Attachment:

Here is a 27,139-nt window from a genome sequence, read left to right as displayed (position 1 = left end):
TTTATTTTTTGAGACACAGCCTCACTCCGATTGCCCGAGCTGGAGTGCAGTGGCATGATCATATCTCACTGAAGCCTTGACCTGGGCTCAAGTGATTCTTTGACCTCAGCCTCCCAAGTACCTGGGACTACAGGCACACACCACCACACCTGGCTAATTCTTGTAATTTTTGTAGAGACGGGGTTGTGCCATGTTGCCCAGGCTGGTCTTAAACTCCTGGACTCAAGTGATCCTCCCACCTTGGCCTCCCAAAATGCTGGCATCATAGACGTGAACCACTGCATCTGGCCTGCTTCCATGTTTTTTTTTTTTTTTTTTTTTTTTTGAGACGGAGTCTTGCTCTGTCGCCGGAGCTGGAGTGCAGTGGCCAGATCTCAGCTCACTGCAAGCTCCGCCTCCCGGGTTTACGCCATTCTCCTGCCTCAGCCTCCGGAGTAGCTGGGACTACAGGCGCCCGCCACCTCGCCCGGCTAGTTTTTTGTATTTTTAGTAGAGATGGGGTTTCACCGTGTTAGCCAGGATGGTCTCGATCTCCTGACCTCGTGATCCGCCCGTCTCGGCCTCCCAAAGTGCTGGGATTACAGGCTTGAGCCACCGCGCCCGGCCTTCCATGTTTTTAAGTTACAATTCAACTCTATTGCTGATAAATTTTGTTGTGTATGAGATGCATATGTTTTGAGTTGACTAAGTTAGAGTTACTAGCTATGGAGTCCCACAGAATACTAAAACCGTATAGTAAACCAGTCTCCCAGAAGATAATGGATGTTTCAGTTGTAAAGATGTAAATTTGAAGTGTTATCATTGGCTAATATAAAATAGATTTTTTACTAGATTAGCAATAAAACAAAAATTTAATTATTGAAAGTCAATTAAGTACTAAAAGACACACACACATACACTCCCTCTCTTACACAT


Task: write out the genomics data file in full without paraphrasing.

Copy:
Here is a 27,139-nt window from a genome sequence, read left to right as displayed (position 1 = left end):
TTTATTTTTTGAGACACAGCCTCACTCCGATTGCCCGAGCTGGAGTGCAGTGGCATGATCATATCTCACTGAAGCCTTGACCTGGGCTCAAGTGATTCTTTGACCTCAGCCTCCCAAGTACCTGGGACTACAGGCACACACCACCACACCTGGCTAATTCTTGTAATTTTTGTAGAGACGGGGTTGTGCCATGTTGCCCAGGCTGGTCTTAAACTCCTGGACTCAAGTGATCCTCCCACCTTGGCCTCCCAAAATGCTGGCATCATAGACGTGAACCACTGCATCTGGCCTGCTTCCATGTTTTTTTTTTTTTTTTTTTTTTTTTGAGACGGAGTCTTGCTCTGTCGCCGGAGCTGGAGTGCAGTGGCCAGATCTCAGCTCACTGCAAGCTCCGCCTCCCGGGTTTACGCCATTCTCCTGCCTCAGCCTCCGGAGTAGCTGGGACTACAGGCGCCCGCCACCTCGCCCGGCTAGTTTTTTGTATTTTTAGTAGAGATGGGGTTTCACCGTGTTAGCCAGGATGGTCTCGATCTCCTGACCTCGTGATCCGCCCGTCTCGGCCTCCCAAAGTGCTGGGATTACAGGCTTGAGCCACCGCGCCCGGCCTTCCATGTTTTTAAGTTACAATTCAACTCTATTGCTGATAAATTTTGTTGTGTATGAGATGCATATGTTTTGAGTTGACTAAGTTAGAGTTACTAGCTATGGAGTCCCACAGAATACTAAAACCGTATAGTAAACCAGTCTCCCAGAAGATAATGGATGTTTCAGTTGTAAAGATGTAAATTTGAAGTGTTATCATTGGCTAATATAAAATAGATTTTTTACTAGATTAGCAATAAAACAAAAATTTAATTATTGAAAGTCAATTAAGTACTAAAAGACACACACACATACACTCCCTCTCTTACACAT